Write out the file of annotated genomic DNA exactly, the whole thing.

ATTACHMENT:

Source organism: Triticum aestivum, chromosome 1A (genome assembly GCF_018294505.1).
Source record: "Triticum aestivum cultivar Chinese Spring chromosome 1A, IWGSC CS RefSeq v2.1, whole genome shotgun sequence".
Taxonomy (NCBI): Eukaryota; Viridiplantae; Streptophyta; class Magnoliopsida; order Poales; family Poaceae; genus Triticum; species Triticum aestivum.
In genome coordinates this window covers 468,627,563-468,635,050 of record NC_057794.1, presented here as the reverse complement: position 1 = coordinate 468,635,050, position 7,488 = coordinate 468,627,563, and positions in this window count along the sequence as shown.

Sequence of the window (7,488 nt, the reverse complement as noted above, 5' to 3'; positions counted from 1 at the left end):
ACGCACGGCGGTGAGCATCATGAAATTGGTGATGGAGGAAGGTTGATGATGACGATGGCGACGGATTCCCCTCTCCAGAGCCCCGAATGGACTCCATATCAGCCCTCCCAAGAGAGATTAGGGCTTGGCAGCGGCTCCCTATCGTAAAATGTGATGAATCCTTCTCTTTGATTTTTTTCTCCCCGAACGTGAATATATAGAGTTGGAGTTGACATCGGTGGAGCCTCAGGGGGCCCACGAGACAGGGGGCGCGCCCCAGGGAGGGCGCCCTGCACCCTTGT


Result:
Source organism: Triticum aestivum, chromosome 1A (genome assembly GCF_018294505.1).
Source record: "Triticum aestivum cultivar Chinese Spring chromosome 1A, IWGSC CS RefSeq v2.1, whole genome shotgun sequence".
Taxonomy (NCBI): Eukaryota; Viridiplantae; Streptophyta; class Magnoliopsida; order Poales; family Poaceae; genus Triticum; species Triticum aestivum.
In genome coordinates this window covers 468,627,563-468,635,050 of record NC_057794.1, presented here as the reverse complement: position 1 = coordinate 468,635,050, position 7,488 = coordinate 468,627,563, and positions in this window count along the sequence as shown.

Sequence of the window (7,488 nt, the reverse complement as noted above, 5' to 3'; positions counted from 1 at the left end):
ACGCACGGCGGTGAGCATCATGAAATTGGTGATGGAGGAAGGTTGATGATGACGATGGCGACGGATTCCCCTCTCCAGAGCCCCGAATGGACTCCATATCAGCCCTCCCAAGAGAGATTAGGGCTTGGCAGCGGCTCCCTATCGTAAAATGTGATGAATCCTTCTCTTTGATTTTTTTCTCCCCGAACGTGAATATATAGAGTTGGAGTTGACATCGGTGGAGCCTCAGGGGGCCCACGAGACAGGGGGCGCGCCCCAGGGAGGGCGCCCTGCACCCTTGT